In my opinion, emphasizing the tensions between the different groups living in Karameikos also helped explain why it wasn't logical simply to go ask the authorities for help. I was a bit puzzled, reading through B10, as to why the nearer authorities in Kelven are never expected to send the cavalry, at least eventually, to smack down the goblin and Iron Ring forces causing havoc across the countryside. In my version, this was partly because the ruling elite at Kelven were clearly compromised themselves by Iron Ring influence, and there was enough underlying suspicion of the authorities that no-one was eager to go hand the Loom of Doom problem off to them.

Ok. Nuff said, I hope, on that front.

So. With that change, the whole motivation for the second half of the campaign changed to something larger, much more dynamic, and (in my opinion) far more interesting than simply wanting treasure first. If you're settling in to run B10, consider whether your particular table make-up tends to favor loot-first missions, or not. If so, then you're good to go. If not, however, consider inventing some plausible reason other than just loot for the baddies to want Hutaaka. It's a half-ruined, post-collapse treasury-city hidden in the mountains, wracked by civil war, and stalked by undead and cosmic horror. Seriously, there's gotta be more than just money involved there, right?

Whew...I'm going to stop here, again, because once again this has gotten longer than I intended. I invite you to comment on whether this level of detail is helpful and interesting, or not really; perhaps such discussions should be more to the point? Or is this useful?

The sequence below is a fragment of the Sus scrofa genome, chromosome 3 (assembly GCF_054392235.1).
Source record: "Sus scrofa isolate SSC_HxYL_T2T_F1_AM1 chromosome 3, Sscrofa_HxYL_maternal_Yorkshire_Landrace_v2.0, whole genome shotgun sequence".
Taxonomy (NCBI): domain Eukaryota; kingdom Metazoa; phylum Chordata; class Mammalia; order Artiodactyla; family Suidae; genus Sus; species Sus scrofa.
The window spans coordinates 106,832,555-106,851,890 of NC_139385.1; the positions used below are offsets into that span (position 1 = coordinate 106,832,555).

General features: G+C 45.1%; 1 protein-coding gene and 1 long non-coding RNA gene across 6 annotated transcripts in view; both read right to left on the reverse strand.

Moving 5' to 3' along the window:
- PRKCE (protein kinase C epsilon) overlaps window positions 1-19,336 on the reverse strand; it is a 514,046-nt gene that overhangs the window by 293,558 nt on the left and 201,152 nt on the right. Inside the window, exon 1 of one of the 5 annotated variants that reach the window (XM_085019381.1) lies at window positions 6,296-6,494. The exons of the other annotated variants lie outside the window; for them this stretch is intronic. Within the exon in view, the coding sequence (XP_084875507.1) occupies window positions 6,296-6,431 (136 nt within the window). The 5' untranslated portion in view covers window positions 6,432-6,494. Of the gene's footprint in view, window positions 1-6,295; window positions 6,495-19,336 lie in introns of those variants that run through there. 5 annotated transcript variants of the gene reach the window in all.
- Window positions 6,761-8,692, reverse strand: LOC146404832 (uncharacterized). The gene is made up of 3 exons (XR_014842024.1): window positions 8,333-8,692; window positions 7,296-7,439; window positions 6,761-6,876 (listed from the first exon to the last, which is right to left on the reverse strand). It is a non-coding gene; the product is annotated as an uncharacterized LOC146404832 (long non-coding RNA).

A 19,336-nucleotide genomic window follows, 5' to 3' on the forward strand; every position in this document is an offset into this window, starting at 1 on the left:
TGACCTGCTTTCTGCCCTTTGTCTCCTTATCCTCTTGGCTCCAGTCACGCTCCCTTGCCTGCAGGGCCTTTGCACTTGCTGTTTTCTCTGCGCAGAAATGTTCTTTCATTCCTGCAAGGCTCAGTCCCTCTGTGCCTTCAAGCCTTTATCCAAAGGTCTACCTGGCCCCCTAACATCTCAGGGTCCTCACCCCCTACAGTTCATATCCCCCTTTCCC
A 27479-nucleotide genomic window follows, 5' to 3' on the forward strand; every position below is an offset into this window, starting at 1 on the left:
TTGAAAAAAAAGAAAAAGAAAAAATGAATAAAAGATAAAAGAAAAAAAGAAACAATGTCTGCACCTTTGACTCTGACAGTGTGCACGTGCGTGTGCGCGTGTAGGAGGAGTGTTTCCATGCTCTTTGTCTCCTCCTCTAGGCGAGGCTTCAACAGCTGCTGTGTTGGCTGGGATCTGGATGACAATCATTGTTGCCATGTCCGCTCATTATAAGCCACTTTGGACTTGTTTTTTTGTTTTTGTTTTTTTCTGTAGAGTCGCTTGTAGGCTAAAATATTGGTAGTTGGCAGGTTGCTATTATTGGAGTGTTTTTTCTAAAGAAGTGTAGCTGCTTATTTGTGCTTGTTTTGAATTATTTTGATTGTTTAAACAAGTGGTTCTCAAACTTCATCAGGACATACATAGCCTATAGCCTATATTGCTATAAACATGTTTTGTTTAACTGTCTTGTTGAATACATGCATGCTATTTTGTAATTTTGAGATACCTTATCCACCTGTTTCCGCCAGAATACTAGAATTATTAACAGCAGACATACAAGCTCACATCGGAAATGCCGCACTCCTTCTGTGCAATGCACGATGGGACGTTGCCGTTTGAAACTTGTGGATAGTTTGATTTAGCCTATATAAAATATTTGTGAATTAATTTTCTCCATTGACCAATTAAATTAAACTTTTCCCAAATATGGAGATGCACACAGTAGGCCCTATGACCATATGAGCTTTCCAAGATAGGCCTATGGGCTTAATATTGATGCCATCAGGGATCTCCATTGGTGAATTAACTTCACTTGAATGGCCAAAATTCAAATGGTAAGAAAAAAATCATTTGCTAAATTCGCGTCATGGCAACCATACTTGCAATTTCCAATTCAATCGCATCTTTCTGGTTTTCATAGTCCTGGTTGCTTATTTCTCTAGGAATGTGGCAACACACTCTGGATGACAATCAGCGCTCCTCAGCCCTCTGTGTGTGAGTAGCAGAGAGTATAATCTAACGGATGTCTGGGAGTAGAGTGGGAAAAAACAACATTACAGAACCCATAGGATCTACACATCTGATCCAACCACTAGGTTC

Either way, thanks for reading!


  1. No, no your deep delving into the matter is very insightful and a delight to read! Not many people look this far back into the old Mystara setting and your vaguely Iron Age take on the matter is very inserting.
    Also I must say that I love the macguffin being a 'Loom of Doom' weaving is trajectory left out of many fantasy tales so its good to see it used.

  2. Did you consider that the loom may have been the cause of the thyatian invasion in the first place?

    Definitely find this stuff interesting. The Loom of Doom sounds like it came right out of a Greek myth, I might put it somewhere in my campaign

    1. That's a great idea. If I ever get to run a Karameikos campaign I'm including the Loom in this way. Will need some foreshadowing of the original invasion being made for what looked like good reasons at the time but seem crazy with the benefit of hindsight.

  3. Another brilliant entry! Glad to see this continue. I like the idea of the Loom of Doom, if a little McGuffin-y. Has a very strong mythic feel to it, much like the Nemean Lion's Hide which I guess makes sense for the setting.

    The Loom of Doom plot is an enjoyable modification, and steps the quests up from just another loot run adventure, into a plot line that characters with higher aspirations can take interest in.

    Can't wait to see the third part of this story whenever it is released.

    P.S. It always surprises me how much a player's curiosity gets them into trouble in DnD games.

  4. Love this! No part 3?

    1. Thanks! Argh...I got distracted. :-) At some point, I should finish off this campaign report. The finale was pretty great.

    2. I'll leave one tab with your blog open then! I'm currently running this adventure and your input is really valuable.

    3. Please do! It’s a great read and has inspired me to work on a B10 poin-crawl. :)